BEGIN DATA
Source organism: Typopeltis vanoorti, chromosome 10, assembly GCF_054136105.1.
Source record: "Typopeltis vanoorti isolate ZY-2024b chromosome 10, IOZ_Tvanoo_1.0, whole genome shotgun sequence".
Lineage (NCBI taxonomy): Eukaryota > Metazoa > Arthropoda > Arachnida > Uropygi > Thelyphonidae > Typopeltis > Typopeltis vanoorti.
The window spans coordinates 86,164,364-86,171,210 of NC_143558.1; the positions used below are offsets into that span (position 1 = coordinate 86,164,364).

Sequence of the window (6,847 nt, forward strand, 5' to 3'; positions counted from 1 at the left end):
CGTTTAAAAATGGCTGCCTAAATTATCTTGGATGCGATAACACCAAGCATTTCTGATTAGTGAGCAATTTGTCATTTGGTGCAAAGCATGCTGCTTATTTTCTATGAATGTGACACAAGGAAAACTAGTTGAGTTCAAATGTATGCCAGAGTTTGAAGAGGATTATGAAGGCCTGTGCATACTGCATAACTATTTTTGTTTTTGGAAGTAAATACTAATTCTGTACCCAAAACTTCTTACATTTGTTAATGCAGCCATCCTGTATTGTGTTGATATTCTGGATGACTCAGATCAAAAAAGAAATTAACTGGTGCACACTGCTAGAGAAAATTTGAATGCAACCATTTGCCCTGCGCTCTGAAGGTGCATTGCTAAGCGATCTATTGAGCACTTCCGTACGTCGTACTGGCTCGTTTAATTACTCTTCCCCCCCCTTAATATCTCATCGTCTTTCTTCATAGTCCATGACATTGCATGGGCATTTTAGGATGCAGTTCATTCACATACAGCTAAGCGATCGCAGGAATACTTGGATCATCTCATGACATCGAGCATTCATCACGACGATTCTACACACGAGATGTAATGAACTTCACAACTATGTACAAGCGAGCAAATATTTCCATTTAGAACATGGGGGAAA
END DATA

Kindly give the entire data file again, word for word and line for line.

Source organism: Typopeltis vanoorti, chromosome 10, assembly GCF_054136105.1.
Source record: "Typopeltis vanoorti isolate ZY-2024b chromosome 10, IOZ_Tvanoo_1.0, whole genome shotgun sequence".
Lineage (NCBI taxonomy): Eukaryota > Metazoa > Arthropoda > Arachnida > Uropygi > Thelyphonidae > Typopeltis > Typopeltis vanoorti.
The window spans coordinates 86,164,364-86,171,210 of NC_143558.1; the positions used below are offsets into that span (position 1 = coordinate 86,164,364).

Sequence of the window (6,847 nt, forward strand, 5' to 3'; positions counted from 1 at the left end):
CGTTTAAAAATGGCTGCCTAAATTATCTTGGATGCGATAACACCAAGCATTTCTGATTAGTGAGCAATTTGTCATTTGGTGCAAAGCATGCTGCTTATTTTCTATGAATGTGACACAAGGAAAACTAGTTGAGTTCAAATGTATGCCAGAGTTTGAAGAGGATTATGAAGGCCTGTGCATACTGCATAACTATTTTTGTTTTTGGAAGTAAATACTAATTCTGTACCCAAAACTTCTTACATTTGTTAATGCAGCCATCCTGTATTGTGTTGATATTCTGGATGACTCAGATCAAAAAAGAAATTAACTGGTGCACACTGCTAGAGAAAATTTGAATGCAACCATTTGCCCTGCGCTCTGAAGGTGCATTGCTAAGCGATCTATTGAGCACTTCCGTACGTCGTACTGGCTCGTTTAATTACTCTTCCCCCCCCTTAATATCTCATCGTCTTTCTTCATAGTCCATGACATTGCATGGGCATTTTAGGATGCAGTTCATTCACATACAGCTAAGCGATCGCAGGAATACTTGGATCATCTCATGACATCGAGCATTCATCACGACGATTCTACACACGAGATGTAATGAACTTCACAACTATGTACAAGCGAGCAAATATTTCCATTTAGAACATGGGGGAAA